The things you loved doing as a kid will replenish you now, too.

Replenish Yourself Now with the Activities You Loved as a Kid

Sometimes the best—and easiest—way to replenish yourself as an introvert is to go back to when you were 10 and do what you did back then.

When I was in fifth grade I 
got started playing golf by taking a free summer class at my school.

Our instructor, Mr. Hatlen, bravely introduced us to the basics of grip and stance and swing, then stood at a sensible distance as we hacked away a fair chunk of the turf—and occasionally of each other—at Rossman Elementary.

I was hooked on the game instantly.

And soon, seeing where I was headed and wanting to stay acquainted with me, my parents started playing golf too. So did my siblings.

Before long, we were all regulars at Maple Hills Golf Club near my hometown of Detroit Lakes, Minnesota. It was the only place where we could play relatively inexpensively, which was important in our household since money was tight.

We bought the golf clubs and bags we needed for next to nothing from the plentiful summer rummage sales in our area.

But we never bought golf balls.

We didn’t need to.

Because as we quickly discovered, hitting your ball into the woods at Maple Hills was at least as much fun as trying to keep your ball out of them.

On Safari

In those woods lay the mother lode: dozens of golf balls, sitting there like colorful eggs—minus the protective hens—just waiting to be found and picked.

Once we were aware of this bounty, we didn’t even need to hit our balls into the woods. We’d just routinely stop about 225 yards off the tee of hole No. 6, abandon our stuff on the left-hand side of the fairway, and dive into the thicket, ticks and poison ivy and barbed-wire fencing be damned.

Our safaris were not brief.

We’d spend 10 minutes, 20 minutes, half an hour or more harvesting golf balls, shouting gleefully about our finds as we went.

If other golfers came up behind us, we let them play through. We were busy.

Some people are Dumpster divers.

We were Titleist stalkers.

The Harvest Resumes

That was 45 years ago.

But the other day, on Thanksgiving afternoon, I was back at it again, seeking to replenish myself.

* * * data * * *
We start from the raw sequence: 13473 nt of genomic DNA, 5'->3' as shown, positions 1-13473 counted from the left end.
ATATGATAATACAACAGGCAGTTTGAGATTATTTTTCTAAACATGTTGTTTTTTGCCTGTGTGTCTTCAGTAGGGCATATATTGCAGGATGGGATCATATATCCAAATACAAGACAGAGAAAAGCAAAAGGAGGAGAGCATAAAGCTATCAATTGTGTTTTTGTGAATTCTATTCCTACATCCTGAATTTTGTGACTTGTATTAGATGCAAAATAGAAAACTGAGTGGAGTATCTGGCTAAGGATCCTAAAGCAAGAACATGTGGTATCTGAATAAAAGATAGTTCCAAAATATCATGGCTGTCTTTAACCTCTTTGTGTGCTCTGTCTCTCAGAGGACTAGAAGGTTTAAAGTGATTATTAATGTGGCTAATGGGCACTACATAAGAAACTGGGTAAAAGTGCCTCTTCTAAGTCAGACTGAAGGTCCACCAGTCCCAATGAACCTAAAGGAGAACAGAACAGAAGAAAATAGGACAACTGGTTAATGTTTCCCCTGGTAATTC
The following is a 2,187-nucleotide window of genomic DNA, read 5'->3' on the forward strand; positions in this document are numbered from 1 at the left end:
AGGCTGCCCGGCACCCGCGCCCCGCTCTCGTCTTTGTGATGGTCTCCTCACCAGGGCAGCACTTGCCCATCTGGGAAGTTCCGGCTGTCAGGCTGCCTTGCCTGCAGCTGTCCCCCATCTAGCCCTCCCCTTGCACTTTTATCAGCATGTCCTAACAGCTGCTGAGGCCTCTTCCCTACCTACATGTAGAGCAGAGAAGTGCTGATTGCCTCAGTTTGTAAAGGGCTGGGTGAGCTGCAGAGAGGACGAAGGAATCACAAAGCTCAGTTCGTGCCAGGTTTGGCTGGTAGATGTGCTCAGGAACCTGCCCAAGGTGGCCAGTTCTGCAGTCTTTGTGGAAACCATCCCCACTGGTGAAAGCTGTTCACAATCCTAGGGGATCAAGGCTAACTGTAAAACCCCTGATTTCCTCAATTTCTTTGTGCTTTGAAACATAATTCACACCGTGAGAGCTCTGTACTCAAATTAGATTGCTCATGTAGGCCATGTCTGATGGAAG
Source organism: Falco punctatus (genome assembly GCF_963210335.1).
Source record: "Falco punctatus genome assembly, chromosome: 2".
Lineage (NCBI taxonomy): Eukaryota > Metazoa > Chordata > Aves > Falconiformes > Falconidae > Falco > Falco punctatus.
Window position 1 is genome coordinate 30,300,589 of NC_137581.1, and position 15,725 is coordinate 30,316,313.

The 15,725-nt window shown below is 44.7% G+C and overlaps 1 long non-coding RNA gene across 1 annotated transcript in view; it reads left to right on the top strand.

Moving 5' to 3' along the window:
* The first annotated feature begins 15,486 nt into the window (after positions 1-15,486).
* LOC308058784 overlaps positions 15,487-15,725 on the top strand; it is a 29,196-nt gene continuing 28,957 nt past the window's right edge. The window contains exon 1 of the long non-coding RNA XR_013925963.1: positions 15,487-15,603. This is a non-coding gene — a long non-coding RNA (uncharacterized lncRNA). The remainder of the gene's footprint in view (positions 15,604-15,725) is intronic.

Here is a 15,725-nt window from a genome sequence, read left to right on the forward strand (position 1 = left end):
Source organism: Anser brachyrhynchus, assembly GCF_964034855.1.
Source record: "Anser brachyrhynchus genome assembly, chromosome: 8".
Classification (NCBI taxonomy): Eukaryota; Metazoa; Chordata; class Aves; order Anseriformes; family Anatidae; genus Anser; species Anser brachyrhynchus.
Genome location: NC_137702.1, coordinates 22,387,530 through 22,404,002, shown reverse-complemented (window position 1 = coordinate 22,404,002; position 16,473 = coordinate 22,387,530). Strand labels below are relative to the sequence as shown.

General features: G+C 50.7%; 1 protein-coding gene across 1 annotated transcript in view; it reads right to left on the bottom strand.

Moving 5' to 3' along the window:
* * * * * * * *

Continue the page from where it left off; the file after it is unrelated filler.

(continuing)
My family and I live just down the street from The Meadows, a low-key public golf course here in Moorhead, Minnesota. It’s a two-minute walk for me to get to one of its greens, where in the summer I will often decompress from the day’s activities by sneaking on to the 14th green to practice putting at dusk.

Come Thanksgiving Day in Moorhead, though, we no longer have that luxury.

What we do have, usually, is at least a thin layer of snow on the ground. And even when we don’t, as was the case this year, the greens at The Meadows are by then covered with tarps, since the course is closed for the season.

Closed, however, doesn’t mean 

Childhood passions aren’t inaccessible either.

Let an Old Friend Replenish You

And so, wanting to digest both my morning brunch and my ever-swirling thoughts, I walked to The Meadows Thanksgiving afternoon and went Titleist hunting.

I soaked in the sights, the sounds, 
and the smells as I meandered around the course, eyes down, combing through the tall grasses, scouring the edges of the half-frozen marshes, trudging through the adjacent farm field.

When it was over, I’d found 42 golf balls.

Even better, I’d reconnected with an old friend—a restorative activity that has been feeding my introverted soul since 1978.

Can there be a more fitting—and filling—Thanksgiving Day dessert?

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